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"Remembering" Davey Allison

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Davey Allison
February 25, 1961 – July 13, 1993
Born In Hollywood, Florida, USA.

He was best known for driving the #28 Texaco-Havoline Ford for Robert Yates Racing. He was the eldest of four children born to Bobby Allison and wife Judy. The family moved to Hueytown, Alabama and along with Bobby's brother Donnie Allison, family friend Red Farmer, and Neil Bonnett, became known in racing circles as the Alabama Gang.
Growing up, Allison participated in athletics, preferring football, but was destined, like many children of racers, to become a racer himself. He began working for his father's Winston Cup team after graduating high school, and would work after-hours on his own race car, a Chevy Nova built by Davey and a group of his friends affectionately known as the "Peach Fuzz Gang". He began his career in 1979 at Birmingham International Raceway and notched his first win in just his sixth start. He became a regular winner at BIR and by 1983, was racing in the Automobile Racing Club of America (ARCA) series. Allison won both ARCA events at his "home track", Talladega Superspeedway in 1983, and was named ARCA Rookie of the Year in 1984, placing second in the series title. Allison continued racing in the ARCA series in 1985 and eventually notched eight wins in the series, four at Talladega Superspeedway. He also began competing in some of NASCAR's lower divisions and in July 1985, car owner Hoss Ellington gave him his first chance to drive a Winston Cup car in the Talladega 500. Allison qualified Ellington's Chevrolet 22nd and finished 10th in his first Winston Cup start.

In his short NASCAR Winston Cup career, Davey Allison competed in a total of 191 Winston Cup Series races, with 19 wins, 92 top ten finishes, 14 poles and earned $6,724,174.
His achievements include; 1992 Daytona 500 Winner, 1991 Coca-Cola 600 Winner, 1987, 1989, 1992 Winston 500 Winner, 1991, 1992 The Winston Winner, 1993 IROC Champion (posthumously), 1987 Winston Cup Series Rookie of the Year and 1983 ARCA Talladega Super Car Series Rookie of the Year. In 1998, he was named one of NASCAR's 50 Greatest Drivers and inducted into the International Motorsports Hall of Fame.

On Monday, July 12, 1993, Davey Allison boarded his newly acquired Hughes 369HS helicopter to fly to Talladega Superspeedway to watch family friend Neil Bonnett and his son David test a car for David's Busch Series debut. He picked up another family friend, legendary racer Red Farmer, en route to the track. Allison was attempting to land the helicopter inside a fenced-in area of the track infield when the craft nosed up suddenly, then crashed. The National Transportation Safety Board blamed the crash on Allison's inexperience in helicopters, coupled with the decision to attempt a landing. Neil Bonnett was able to free a semi-conscious Farmer from the wreckage, but Allison was unresponsive and could not be freed until paramedics arrived. Farmer would go on to a lengthy but successful recovery, but Allison never regained consciousness after sustaining a critical head injury. He was pronounced dead at 7:00 a.m. the next morning by a neurosurgeon at Carraway Methodist Medical Center in Birmingham after a procedure to relieve pressure on his brain proved unsuccessful.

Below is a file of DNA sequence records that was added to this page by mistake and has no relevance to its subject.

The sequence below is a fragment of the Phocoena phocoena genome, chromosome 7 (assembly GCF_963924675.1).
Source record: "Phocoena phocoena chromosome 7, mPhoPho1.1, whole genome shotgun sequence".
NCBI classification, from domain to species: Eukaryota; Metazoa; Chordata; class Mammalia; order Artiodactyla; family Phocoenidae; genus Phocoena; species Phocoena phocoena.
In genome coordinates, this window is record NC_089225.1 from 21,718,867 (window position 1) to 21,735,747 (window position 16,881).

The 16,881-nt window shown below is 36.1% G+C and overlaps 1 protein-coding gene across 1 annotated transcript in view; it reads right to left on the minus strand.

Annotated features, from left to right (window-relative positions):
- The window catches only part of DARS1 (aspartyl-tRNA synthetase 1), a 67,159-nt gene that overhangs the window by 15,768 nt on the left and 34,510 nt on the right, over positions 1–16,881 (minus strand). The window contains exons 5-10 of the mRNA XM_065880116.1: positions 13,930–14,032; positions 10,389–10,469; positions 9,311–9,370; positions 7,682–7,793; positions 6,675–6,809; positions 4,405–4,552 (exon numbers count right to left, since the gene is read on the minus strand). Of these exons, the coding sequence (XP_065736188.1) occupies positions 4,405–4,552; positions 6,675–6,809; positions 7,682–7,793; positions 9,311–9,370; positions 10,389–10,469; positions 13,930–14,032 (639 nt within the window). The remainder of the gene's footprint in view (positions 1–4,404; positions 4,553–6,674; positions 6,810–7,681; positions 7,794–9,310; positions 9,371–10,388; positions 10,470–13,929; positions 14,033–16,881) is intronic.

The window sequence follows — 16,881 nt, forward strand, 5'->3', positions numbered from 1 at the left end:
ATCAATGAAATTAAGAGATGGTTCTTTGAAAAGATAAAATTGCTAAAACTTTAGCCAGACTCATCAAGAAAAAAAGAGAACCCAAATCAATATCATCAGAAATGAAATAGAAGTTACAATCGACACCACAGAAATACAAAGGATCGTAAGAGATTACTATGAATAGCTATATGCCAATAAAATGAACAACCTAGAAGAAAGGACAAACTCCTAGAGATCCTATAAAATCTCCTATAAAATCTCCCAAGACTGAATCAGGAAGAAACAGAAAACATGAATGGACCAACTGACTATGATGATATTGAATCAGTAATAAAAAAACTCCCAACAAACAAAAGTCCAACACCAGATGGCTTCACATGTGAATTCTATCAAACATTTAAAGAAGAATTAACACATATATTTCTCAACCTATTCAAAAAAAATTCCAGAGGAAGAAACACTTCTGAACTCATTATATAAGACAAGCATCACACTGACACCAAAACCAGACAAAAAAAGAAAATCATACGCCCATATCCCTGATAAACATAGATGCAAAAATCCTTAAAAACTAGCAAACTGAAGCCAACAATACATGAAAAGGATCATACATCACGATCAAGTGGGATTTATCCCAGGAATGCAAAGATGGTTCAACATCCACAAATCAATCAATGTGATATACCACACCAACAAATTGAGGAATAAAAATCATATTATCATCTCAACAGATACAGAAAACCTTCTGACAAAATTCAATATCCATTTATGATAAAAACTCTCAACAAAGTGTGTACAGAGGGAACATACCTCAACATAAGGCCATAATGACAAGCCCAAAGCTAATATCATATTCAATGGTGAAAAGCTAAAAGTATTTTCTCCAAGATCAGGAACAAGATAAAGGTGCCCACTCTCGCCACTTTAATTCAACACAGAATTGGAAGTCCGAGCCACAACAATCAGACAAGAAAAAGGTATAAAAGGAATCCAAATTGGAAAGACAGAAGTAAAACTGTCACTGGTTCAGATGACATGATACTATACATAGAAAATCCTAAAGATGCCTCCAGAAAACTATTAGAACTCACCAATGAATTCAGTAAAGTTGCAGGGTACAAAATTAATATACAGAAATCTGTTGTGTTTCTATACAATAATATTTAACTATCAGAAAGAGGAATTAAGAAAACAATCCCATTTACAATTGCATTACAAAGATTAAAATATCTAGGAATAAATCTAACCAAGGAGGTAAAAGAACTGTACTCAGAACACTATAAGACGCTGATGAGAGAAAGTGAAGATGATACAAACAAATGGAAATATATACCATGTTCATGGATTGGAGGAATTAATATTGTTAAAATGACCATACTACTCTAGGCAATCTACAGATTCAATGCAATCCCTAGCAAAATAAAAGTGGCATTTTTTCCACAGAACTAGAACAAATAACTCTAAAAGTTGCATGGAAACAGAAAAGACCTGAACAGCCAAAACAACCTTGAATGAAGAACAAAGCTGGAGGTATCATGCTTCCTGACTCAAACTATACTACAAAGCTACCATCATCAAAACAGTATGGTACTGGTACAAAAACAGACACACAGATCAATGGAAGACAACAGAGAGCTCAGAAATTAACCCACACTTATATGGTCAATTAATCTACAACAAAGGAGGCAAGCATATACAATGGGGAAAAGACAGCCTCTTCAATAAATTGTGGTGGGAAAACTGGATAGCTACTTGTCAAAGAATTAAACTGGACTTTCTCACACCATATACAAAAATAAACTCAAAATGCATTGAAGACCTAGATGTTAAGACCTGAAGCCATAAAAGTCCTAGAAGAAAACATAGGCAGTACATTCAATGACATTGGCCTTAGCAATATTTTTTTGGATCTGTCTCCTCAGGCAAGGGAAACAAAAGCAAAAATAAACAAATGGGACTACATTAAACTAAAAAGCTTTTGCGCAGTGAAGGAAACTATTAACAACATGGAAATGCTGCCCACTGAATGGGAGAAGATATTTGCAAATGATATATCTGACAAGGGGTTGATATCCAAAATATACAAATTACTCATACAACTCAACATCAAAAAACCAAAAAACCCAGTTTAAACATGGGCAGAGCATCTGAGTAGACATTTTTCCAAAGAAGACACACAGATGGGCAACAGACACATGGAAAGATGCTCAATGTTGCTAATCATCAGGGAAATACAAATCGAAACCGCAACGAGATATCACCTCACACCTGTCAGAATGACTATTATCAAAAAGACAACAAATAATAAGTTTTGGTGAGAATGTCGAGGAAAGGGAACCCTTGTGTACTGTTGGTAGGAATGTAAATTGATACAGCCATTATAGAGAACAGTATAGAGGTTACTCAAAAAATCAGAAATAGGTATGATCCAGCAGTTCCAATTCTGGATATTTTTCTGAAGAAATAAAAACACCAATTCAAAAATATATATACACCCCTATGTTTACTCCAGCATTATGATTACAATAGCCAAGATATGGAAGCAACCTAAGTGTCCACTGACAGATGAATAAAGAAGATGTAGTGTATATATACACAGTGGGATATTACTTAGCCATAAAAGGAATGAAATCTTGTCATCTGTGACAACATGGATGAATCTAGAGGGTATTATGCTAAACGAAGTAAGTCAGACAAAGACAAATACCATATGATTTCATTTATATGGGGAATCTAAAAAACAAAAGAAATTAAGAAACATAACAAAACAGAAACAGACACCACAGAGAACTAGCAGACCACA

Thousands packed the auditorium at St. Aloysious Church in Bessemer, Alabama to pay their respects at his funeral. He is buried near his brother, Clifford, in Bessemer's Highland Memorial Gardens. After the final race of the season, series champion Dale Earnhardt and race winner Wallace drove a side by side Polish Victory Lap carrying flags for fallen drivers Alan Kulwicki and Allison.
Allison was leading the IROC series championship at the time of his death, with one race remaining in the four race series. Terry Labonte drove the final race in place of Allison and secured the championship for him. Allison's championship money, $175,000, was set up as a trust fund for his children.
On April 28, 2003, the mayor of Hueytown, Alabama declared it Davey Allison Day and is celebrated on the weekend of the springtime Talladega race.
Ten years after Allison's first win, Texaco debuted the throwback Battlestar paint scheme in his memory. It ran two races, but in the second, at the 1997 DieHard 500 in October, Ernie Irvan put the throwback Battlestar on the pole. Later, Texaco would often use the throwback paint scheme for their drivers at the track until they discontinued sponsorship.
The R. K. Allen Oil Company, the Talladega-based distributor for Texaco in the area, remembered the legacy of Allison with the Talladega-Texaco Walk of Fame in the city of Talladega, where fans vote drivers, past and present, to a specially themed "hall of fame" for drivers. The induction ceremony takes place at the AMP Energy 500 weekend.
Allison also had his own brand of chili by Bunker Hill with his face on the can. Allison also had a comic book printed about him during his racing days.
A road called "Allison-Bonnett Memorial Drive" in his hometown is honored by him, along with fellow native Neil Bonnett, who died a year after Davey.
In the videogames NASCAR 99 and NASCAR 2000, he appears as an unlockable NASCAR Legend with his Texaco Ford that he drove from 1987–1989.
Racing Champions ran diecast model of Allison's car as a tribute after his death which were cars Allison drove during his career. Allison's replacement, Ernie Irvan, appeared as a promotional diecast 28 car to pay tribute to the team's win at Martinsville. Only 20,000 of them were released.

Posted by Dave Wheeler
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